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Article # 68
Masonic Ethics

Author: M.W.Bro.Jack Levitt P.G.M.    Posted on: Monday, May 12, 2003
General Article | 3 comments  | Post your comment

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[California Freemason Online had posted the following article on Masonic Ethics by M.W.Bro.Jack R Levitt.P.G.M. The article is very relevant to Freemasons spread over the face of the earth, presenting a reminder to all Masons on how the practice of our virtues should compel us and not simply be an item of speculation. Please read on…..]

Masonic Ethics

M.W.Bro.Jack R. Levitt P.G.M

What has happened to the ethics revered and generally followed in the past? Mass cheating and public scandals are the trend today. Worse yet, despite knowledge of misconduct, violators are not turned in. Today, more and more Freemasons are violating the tenets of the Institution of Freemasonry. Rules prohibiting gambling and those involving the use of alcohol are unobserved. Code sections and various time honored regulations are being misinterpreted or ignored in attempts to increase membership. Lack of respect for the views of others and like matters disturbing the harmony in Lodges are becoming more frequent.

Not too long ago conduct was self-imposed; it sprang from core beliefs. At one time students signed a paper "pledging one's honor as a gentleman that no assistance was given or received". Agreements used to be made solely by the shaking of hands, and a man's word was his bond. Trust and adherence to Truth was the standard of conduct for most Freemasons. This sense of honor is largely unobserved and probably not comprehended by much of our society nowadays. Freemasons, however, are supposed to be ethical before they become Freemasons and, as such, are taught to think and act ethically.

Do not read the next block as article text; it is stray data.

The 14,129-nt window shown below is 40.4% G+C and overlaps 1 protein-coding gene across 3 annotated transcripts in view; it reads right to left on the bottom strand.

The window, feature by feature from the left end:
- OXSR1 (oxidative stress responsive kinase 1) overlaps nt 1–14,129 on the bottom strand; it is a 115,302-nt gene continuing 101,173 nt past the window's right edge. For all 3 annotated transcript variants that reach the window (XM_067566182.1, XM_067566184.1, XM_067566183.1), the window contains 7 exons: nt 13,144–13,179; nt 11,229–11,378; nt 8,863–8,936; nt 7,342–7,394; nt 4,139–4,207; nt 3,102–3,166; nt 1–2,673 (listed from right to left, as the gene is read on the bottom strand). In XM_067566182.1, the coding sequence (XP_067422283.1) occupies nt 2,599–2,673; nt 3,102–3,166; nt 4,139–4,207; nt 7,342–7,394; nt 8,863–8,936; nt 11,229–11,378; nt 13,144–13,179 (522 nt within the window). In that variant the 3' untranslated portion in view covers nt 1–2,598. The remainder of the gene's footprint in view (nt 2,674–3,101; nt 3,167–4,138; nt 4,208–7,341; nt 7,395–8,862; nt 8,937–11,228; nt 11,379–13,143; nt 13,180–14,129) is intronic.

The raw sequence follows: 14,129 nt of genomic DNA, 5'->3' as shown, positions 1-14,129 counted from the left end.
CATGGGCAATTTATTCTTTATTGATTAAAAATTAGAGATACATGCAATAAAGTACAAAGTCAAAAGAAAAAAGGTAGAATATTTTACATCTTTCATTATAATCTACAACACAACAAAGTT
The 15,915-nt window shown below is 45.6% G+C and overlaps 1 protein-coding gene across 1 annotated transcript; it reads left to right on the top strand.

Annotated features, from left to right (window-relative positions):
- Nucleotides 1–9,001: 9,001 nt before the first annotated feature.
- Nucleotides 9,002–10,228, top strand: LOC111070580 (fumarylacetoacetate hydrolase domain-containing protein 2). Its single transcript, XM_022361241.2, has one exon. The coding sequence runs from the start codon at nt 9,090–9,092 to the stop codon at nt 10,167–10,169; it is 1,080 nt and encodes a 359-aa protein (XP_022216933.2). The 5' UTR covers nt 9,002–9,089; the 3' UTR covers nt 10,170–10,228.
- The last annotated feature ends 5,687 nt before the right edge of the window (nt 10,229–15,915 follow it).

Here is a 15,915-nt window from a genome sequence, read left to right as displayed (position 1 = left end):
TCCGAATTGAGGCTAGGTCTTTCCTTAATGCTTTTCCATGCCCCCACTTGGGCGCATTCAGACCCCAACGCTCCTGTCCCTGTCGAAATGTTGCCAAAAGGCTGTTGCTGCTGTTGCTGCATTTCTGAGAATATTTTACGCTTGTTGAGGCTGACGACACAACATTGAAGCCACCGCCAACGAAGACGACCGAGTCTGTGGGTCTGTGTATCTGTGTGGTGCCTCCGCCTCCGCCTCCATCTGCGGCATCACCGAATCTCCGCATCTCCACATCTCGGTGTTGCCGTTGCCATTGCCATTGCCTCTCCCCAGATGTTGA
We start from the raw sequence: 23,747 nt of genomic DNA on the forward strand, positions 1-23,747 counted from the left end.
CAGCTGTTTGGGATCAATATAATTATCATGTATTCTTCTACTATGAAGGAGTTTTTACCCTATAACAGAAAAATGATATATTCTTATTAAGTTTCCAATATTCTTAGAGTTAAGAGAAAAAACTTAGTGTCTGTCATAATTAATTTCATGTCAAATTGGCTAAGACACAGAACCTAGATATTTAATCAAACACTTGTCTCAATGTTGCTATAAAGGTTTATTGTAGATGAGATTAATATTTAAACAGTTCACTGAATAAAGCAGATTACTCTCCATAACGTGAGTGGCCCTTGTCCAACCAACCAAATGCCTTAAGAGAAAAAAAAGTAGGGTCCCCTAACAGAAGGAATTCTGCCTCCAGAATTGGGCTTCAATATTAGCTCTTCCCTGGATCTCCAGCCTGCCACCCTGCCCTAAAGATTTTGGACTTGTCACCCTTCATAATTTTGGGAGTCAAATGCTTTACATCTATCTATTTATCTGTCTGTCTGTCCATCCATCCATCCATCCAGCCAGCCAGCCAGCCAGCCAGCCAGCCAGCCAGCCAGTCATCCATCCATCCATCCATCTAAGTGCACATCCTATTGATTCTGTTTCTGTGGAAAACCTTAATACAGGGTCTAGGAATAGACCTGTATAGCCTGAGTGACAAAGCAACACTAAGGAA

Bobby Jones, the noted golfer, who often called penalties on himself once remarked to one who praised him for this and other acts of sportsmanship - "You might as well praise a man for not breaking into banks. There is only one way to play this game and that's by the rules". The principle behind this simple observation should be self-evident to all right thinking people.

There are many other instances in history of men with a firm understanding of and adherence to ethics. One in particular involves Socrates, the Greek Philosopher, who, when advised by Crito to escape from prison to avoid his sentence of death, asked several Questions. He asked - "are we to say that we are never intentionally to do wrong ……. or is doing wrong always evil and dishonorable ……..?". Crito answered "Yes. He then asked - "Ought a man to do what he admits to be right …..?". Crito agains answered "Yes". He finally asked - "Do you imagine that a state can subsist ………in which the decisions of law have no power, but are set aside and overthrown by individuals?". The answer Socrates received to this was "No". Thus Socrates accepted his death sentence, even though believing it to be unjust, rather than violate the law himself. He had made an agreement with the State that he would duly obey its laws, and had not sought to change them. Socrates thus valued his oath and obligations as sacred and, not having sought to change the laws of his State, obeyed them. Can Freemasons do less involving laws that do not endanger their lives, but merely how they mangage them? Can they not be expected to obey their oaths and obligations and abide by the laws of the Craft, especially if they have taken no action to change them?

Honor, along with duty, form the bedrock of human character. Today, many who see an injustice or are dissatisfied with a status do nothing. Others betray the right. Toleration of misconduct makes the person who tolerates equally guilty of malfeasance. Ethics rules, unlike most laws, are observed only by ethical people, who don't need them. Honor codes are meaningless to individuals without a sense of honor. Freemasons who breach the Constitution and Ordinances of their Grand Lodge, or the By-laws of their Lodges, not only violate their obligations, but are individuals without a sense of honor. Those who have knowledge of those breaches and do nothing are likewise guilty of malfeasance. An observation of such inherently immoral action is set forth in the Volume of the Sacred Law, "For what is a man profited if he shall gain the whole world and lose his own soul ?".